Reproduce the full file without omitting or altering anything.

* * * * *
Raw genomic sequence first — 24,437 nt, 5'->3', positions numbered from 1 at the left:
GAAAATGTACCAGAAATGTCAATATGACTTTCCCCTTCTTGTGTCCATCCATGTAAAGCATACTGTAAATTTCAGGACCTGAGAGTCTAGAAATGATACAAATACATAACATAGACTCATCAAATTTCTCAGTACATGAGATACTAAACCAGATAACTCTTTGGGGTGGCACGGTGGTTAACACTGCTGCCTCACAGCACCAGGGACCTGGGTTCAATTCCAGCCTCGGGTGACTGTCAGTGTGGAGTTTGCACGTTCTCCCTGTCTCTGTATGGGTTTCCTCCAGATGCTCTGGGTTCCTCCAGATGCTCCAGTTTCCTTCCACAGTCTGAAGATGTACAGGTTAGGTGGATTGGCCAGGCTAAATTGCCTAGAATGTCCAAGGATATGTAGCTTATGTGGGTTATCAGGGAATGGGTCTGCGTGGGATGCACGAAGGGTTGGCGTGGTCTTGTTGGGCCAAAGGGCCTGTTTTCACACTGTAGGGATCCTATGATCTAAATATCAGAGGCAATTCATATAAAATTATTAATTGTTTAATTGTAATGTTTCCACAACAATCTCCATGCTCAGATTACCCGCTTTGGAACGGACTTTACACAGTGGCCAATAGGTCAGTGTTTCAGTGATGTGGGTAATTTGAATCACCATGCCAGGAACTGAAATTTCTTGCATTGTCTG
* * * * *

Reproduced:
Raw genomic sequence first — 24,437 nt, 5'->3', positions numbered from 1 at the left:
GAAAATGTACCAGAAATGTCAATATGACTTTCCCCTTCTTGTGTCCATCCATGTAAAGCATACTGTAAATTTCAGGACCTGAGAGTCTAGAAATGATACAAATACATAACATAGACTCATCAAATTTCTCAGTACATGAGATACTAAACCAGATAACTCTTTGGGGTGGCACGGTGGTTAACACTGCTGCCTCACAGCACCAGGGACCTGGGTTCAATTCCAGCCTCGGGTGACTGTCAGTGTGGAGTTTGCACGTTCTCCCTGTCTCTGTATGGGTTTCCTCCAGATGCTCTGGGTTCCTCCAGATGCTCCAGTTTCCTTCCACAGTCTGAAGATGTACAGGTTAGGTGGATTGGCCAGGCTAAATTGCCTAGAATGTCCAAGGATATGTAGCTTATGTGGGTTATCAGGGAATGGGTCTGCGTGGGATGCACGAAGGGTTGGCGTGGTCTTGTTGGGCCAAAGGGCCTGTTTTCACACTGTAGGGATCCTATGATCTAAATATCAGAGGCAATTCATATAAAATTATTAATTGTTTAATTGTAATGTTTCCACAACAATCTCCATGCTCAGATTACCCGCTTTGGAACGGACTTTACACAGTGGCCAATAGGTCAGTGTTTCAGTGATGTGGGTAATTTGAATCACCATGCCAGGAACTGAAATTTCTTGCATTGTCTG